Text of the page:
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Raise Your (He)art Rate With A Workout At The Met


Monica Bill Barnes (left) and Anna Bass are offering literally breathtaking tours of the Metropolitan Museum of Art in New York City.
Paula Lobo, The Metropolitan Museum of Art
Monica Bill Barnes (left) and Anna Bass are offering literally breathtaking tours of the Metropolitan Museum of Art in New York City.

Seeing a great work of art might quicken your pulse, but now New York City's Metropolitan Museum of Art is hoping you'll break a sweat, too. The Met is currently offering a "Museum Workout" — part performance, part workout, part art tour.

On a recent morning, 15 of us gather in The Great Hall before the museum opens. We line up behind two tour guide dancers — both wearing sparkly cocktail dresses and sneakers. A guy with a portable speaker stands nearby.

He presses play, and with disco propelling us forward, we power walk, we punch the air, we daintily jog through the otherwise empty Met at 9 in the morning. There's a lot of light, a lot of antiquity ... and some stink eye. Museum security looks like they've never seen anything like this.

"We were approached by the Metropolitan Museum to make a dance," explains Monica Bill Barnes, one of the workout leaders. "We counteroffered, and asked to make a led tour that's a workout."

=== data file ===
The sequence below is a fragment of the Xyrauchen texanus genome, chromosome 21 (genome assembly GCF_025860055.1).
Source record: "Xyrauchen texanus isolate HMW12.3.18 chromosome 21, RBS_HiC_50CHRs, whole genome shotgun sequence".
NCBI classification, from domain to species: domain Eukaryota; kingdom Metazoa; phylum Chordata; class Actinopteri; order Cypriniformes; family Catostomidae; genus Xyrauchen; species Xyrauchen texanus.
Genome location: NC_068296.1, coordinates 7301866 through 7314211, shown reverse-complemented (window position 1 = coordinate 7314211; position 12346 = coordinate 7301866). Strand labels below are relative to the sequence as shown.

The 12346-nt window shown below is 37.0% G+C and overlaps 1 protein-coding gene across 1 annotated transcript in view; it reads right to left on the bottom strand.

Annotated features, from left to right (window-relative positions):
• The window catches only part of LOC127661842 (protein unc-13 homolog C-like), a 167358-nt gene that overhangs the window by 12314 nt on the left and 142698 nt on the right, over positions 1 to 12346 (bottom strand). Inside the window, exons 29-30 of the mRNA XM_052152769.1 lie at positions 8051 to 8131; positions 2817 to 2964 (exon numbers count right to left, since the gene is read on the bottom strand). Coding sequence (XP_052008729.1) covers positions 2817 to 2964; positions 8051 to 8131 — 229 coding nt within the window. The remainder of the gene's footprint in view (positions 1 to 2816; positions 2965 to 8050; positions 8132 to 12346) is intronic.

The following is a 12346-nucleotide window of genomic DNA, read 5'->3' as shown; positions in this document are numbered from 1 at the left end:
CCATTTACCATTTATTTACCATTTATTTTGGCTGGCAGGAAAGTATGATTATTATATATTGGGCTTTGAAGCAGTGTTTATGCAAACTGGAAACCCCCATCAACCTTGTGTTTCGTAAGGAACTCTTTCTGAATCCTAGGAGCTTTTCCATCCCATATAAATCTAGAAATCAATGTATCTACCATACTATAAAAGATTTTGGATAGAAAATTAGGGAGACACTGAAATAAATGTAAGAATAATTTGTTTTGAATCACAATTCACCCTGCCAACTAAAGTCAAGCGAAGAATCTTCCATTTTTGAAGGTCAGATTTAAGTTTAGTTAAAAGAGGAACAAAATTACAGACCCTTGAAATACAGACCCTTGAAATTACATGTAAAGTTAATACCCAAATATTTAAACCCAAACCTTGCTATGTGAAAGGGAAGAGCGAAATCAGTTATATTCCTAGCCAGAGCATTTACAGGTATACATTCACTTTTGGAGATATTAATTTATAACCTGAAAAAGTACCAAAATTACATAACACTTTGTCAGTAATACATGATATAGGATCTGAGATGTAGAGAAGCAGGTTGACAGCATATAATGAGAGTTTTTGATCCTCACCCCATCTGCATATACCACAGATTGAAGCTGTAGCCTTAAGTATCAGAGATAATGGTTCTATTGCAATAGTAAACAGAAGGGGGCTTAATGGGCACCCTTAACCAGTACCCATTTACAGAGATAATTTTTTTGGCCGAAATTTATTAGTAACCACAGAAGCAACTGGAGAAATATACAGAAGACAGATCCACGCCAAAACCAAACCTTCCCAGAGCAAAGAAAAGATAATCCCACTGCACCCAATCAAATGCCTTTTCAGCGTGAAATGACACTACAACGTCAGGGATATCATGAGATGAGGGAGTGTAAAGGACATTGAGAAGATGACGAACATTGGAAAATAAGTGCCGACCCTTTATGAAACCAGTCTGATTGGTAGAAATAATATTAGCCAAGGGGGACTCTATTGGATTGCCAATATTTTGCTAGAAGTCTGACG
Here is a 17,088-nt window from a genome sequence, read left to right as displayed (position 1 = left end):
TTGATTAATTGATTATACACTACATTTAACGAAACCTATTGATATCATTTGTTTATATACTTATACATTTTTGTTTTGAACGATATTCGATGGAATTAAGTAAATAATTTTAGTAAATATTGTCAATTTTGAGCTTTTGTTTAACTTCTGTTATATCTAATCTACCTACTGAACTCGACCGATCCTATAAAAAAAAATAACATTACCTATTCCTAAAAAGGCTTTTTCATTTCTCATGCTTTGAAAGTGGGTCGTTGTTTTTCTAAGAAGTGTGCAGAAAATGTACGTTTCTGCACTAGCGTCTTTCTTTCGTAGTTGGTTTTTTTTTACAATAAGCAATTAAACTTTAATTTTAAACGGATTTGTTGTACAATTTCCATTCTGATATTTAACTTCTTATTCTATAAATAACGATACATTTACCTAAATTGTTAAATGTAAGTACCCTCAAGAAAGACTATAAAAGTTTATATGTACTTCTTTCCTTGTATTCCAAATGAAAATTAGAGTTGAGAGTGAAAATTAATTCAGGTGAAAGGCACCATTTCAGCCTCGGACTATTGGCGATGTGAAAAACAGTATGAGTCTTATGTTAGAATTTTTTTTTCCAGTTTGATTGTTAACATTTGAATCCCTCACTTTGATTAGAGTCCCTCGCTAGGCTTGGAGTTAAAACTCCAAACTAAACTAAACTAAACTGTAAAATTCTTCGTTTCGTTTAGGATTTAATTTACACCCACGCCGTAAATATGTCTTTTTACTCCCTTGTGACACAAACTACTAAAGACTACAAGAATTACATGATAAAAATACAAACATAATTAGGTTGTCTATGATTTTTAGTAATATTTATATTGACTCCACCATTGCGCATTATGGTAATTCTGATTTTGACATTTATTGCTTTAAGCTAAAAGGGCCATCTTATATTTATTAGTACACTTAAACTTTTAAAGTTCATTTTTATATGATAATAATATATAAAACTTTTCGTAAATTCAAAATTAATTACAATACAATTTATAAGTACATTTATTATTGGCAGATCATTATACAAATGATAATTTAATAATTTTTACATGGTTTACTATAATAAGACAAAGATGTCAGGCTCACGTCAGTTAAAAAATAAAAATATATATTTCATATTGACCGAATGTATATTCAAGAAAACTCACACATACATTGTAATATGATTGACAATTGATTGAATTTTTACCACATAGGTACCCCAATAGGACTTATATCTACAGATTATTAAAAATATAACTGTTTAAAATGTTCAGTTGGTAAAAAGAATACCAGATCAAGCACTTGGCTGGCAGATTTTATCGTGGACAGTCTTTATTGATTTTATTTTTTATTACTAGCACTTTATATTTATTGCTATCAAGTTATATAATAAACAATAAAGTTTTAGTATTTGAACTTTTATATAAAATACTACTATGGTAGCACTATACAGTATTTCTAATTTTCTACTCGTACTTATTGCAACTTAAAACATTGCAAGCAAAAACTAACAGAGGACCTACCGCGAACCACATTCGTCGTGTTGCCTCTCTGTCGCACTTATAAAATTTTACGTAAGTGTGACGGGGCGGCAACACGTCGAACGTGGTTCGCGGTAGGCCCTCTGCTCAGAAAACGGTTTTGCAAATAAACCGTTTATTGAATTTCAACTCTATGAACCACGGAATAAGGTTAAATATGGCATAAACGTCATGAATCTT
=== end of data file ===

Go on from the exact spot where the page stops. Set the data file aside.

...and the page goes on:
Barnes' dance company wanted to get people moving in the Met — and jumping jacks and yoga poses seemed a lot easier than teaching amateurs a complicated dance routine.

"It's one of the most expansive spaces in New York City," Barnes says. "And to be able to move through all the different galleries, and the rooms and the spaces that they've created felt like such an incredible opportunity."

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We power through a hall of busts — some with heads, some headless — in the fastest tour of a museum you'll ever take. Most of the workout is spent jogging past priceless, important artwork, but we do slow down a few times.

We pause to do squats in front of John Singer Sargent's Madame X, a portrait of a beautiful, pale woman in a long black gown — and I can't help but laugh.

Barnes absolves me, though. "We're sort of purposefully combining things that you don't naturally put together," she explains. Laughter is part of what she's going for. After all, when you laugh, she says, that "opens you up to experience things differently."

Speaking of "different," it took Monica Bill Barnes & Company more than two years to get the Met on board with this idea.

"It's really, 'How many inches are you from that work?' " Barnes says with a laugh. "That's where we had to do a lot of good, careful conversations."

The patience and planning paid off; four weeks of the workouts sold out immediately. And I caught a few museum guards dancing along with us. Turns out, a little music and movement really can make you see things differently.

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